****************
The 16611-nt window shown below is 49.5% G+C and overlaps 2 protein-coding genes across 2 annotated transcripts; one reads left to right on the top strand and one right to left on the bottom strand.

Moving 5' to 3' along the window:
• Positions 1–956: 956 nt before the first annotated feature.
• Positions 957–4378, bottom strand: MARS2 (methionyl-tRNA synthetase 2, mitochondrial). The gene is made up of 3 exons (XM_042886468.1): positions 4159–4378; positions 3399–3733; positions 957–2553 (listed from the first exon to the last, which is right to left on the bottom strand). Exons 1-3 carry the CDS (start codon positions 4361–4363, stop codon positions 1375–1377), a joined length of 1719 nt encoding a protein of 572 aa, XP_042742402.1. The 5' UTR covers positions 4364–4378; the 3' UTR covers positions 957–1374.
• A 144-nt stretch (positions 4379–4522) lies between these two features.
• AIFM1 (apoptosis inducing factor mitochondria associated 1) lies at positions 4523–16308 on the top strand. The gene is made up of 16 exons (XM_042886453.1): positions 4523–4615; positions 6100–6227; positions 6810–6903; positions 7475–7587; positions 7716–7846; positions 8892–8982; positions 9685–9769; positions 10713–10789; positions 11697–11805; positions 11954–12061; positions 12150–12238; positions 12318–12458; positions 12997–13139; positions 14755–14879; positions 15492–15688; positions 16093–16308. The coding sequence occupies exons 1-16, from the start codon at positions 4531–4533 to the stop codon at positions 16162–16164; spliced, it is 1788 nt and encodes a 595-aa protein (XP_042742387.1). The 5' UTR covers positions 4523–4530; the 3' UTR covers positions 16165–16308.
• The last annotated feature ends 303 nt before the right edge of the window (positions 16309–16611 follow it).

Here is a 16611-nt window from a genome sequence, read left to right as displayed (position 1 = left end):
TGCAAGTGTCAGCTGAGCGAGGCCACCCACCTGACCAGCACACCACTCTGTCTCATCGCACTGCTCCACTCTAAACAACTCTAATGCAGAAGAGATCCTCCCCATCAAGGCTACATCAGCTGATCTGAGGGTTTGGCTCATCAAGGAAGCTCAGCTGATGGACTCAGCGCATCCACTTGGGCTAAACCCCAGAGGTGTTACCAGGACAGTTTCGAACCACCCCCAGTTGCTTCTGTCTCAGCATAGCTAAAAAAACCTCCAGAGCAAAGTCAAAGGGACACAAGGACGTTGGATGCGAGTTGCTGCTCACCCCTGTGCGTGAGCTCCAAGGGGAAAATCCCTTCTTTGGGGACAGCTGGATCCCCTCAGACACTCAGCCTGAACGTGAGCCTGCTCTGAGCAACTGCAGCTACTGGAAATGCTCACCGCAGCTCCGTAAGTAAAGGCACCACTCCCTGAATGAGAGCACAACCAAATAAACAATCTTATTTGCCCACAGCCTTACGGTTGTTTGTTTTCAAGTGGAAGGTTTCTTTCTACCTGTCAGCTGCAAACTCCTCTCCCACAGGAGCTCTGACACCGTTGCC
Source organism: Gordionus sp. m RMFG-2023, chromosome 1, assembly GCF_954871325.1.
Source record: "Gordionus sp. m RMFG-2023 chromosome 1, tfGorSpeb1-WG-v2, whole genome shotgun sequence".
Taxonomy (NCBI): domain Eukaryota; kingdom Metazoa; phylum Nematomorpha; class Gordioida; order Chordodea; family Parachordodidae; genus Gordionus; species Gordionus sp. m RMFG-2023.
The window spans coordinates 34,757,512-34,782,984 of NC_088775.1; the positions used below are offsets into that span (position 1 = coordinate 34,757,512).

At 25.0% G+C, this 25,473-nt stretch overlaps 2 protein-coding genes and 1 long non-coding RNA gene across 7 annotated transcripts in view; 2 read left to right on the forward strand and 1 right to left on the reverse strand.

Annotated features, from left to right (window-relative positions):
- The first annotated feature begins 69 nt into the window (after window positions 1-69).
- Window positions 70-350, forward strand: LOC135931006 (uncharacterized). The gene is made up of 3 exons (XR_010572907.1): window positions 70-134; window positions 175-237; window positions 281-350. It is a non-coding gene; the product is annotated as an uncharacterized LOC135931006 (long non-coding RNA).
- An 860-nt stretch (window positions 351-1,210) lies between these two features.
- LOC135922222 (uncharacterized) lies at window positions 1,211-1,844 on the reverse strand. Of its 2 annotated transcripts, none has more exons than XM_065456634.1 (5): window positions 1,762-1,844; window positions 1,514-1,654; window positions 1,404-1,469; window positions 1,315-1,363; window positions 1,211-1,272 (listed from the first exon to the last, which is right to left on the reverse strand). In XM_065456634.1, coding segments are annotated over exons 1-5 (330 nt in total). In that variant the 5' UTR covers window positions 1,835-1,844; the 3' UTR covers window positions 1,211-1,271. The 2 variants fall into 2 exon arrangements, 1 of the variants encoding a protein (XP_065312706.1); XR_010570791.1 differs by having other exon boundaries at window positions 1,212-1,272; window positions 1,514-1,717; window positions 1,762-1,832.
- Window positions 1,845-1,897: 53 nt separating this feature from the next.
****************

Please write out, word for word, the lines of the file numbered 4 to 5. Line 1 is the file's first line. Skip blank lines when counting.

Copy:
• Positions 957–4378, bottom strand: MARS2 (methionyl-tRNA synthetase 2, mitochondrial). The gene is made up of 3 exons (XM_042886468.1): positions 4159–4378; positions 3399–3733; positions 957–2553 (listed from the first exon to the last, which is right to left on the bottom strand). Exons 1-3 carry the CDS (start codon positions 4361–4363, stop codon positions 1375–1377), a joined length of 1719 nt encoding a protein of 572 aa, XP_042742402.1. The 5' UTR covers positions 4364–4378; the 3' UTR covers positions 957–1374.
• A 144-nt stretch (positions 4379–4522) lies between these two features.